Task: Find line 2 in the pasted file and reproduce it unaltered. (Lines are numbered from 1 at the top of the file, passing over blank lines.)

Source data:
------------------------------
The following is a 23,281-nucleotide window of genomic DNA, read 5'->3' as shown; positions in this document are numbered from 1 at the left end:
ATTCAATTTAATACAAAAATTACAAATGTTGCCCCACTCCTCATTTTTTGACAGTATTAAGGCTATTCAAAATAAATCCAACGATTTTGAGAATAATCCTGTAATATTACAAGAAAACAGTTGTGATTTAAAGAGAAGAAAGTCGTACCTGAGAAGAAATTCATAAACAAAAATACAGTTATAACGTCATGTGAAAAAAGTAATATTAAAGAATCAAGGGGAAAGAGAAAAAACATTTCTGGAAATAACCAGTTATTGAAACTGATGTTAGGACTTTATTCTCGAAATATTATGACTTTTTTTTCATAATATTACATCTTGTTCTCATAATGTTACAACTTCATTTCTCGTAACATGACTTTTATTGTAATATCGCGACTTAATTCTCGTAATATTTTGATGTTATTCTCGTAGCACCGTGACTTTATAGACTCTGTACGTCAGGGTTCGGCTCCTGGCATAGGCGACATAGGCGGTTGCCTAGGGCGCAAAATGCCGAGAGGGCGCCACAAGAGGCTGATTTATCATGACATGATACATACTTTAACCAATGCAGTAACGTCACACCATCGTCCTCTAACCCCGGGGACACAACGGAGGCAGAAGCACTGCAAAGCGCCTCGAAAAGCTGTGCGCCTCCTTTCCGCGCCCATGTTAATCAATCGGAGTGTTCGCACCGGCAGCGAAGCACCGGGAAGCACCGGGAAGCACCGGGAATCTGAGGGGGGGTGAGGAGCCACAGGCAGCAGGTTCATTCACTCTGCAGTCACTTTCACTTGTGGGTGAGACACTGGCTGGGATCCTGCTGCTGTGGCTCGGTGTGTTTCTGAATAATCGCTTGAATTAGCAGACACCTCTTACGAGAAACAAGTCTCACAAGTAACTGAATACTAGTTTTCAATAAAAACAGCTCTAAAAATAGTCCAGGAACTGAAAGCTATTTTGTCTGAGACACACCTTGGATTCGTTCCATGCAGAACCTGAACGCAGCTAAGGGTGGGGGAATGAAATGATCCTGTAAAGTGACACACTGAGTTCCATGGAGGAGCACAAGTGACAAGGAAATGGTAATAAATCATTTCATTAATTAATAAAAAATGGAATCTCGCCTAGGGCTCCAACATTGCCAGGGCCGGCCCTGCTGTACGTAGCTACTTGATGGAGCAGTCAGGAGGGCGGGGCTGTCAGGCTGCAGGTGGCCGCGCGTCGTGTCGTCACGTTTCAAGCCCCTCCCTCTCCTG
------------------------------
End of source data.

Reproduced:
ATTCAATTTAATACAAAAATTACAAATGTTGCCCCACTCCTCATTTTTTGACAGTATTAAGGCTATTCAAAATAAATCCAACGATTTTGAGAATAATCCTGTAATATTACAAGAAAACAGTTGTGATTTAAAGAGAAGAAAGTCGTACCTGAGAAGAAATTCATAAACAAAAATACAGTTATAACGTCATGTGAAAAAAGTAATATTAAAGAATCAAGGGGAAAGAGAAAAAACATTTCTGGAAATAACCAGTTATTGAAACTGATGTTAGGACTTTATTCTCGAAATATTATGACTTTTTTTTCATAATATTACATCTTGTTCTCATAATGTTACAACTTCATTTCTCGTAACATGACTTTTATTGTAATATCGCGACTTAATTCTCGTAATATTTTGATGTTATTCTCGTAGCACCGTGACTTTATAGACTCTGTACGTCAGGGTTCGGCTCCTGGCATAGGCGACATAGGCGGTTGCCTAGGGCGCAAAATGCCGAGAGGGCGCCACAAGAGGCTGATTTATCATGACATGATACATACTTTAACCAATGCAGTAACGTCACACCATCGTCCTCTAACCCCGGGGACACAACGGAGGCAGAAGCACTGCAAAGCGCCTCGAAAAGCTGTGCGCCTCCTTTCCGCGCCCATGTTAATCAATCGGAGTGTTCGCACCGGCAGCGAAGCACCGGGAAGCACCGGGAAGCACCGGGAATCTGAGGGGGGGTGAGGAGCCACAGGCAGCAGGTTCATTCACTCTGCAGTCACTTTCACTTGTGGGTGAGACACTGGCTGGGATCCTGCTGCTGTGGCTCGGTGTGTTTCTGAATAATCGCTTGAATTAGCAGACACCTCTTACGAGAAACAAGTCTCACAAGTAACTGAATACTAGTTTTCAATAAAAACAGCTCTAAAAATAGTCCAGGAACTGAAAGCTATTTTGTCTGAGACACACCTTGGATTCGTTCCATGCAGAACCTGAACGCAGCTAAGGGTGGGGGAATGAAATGATCCTGTAAAGTGACACACTGAGTTCCATGGAGGAGCACAAGTGACAAGGAAATGGTAATAAATCATTTCATTAATTAATAAAAAATGGAATCTCGCCTAGGGCTCCAACATTGCCAGGGCCGGCCCTGCTGTACGTAGCTACTTGATGGAGCAGTCAGGAGGGCGGGGCTGTCAGGCTGCAGGTGGCCGCGCGTCGTGTCGTCACGTTTCAAGCCCCTCCCTCTCCTG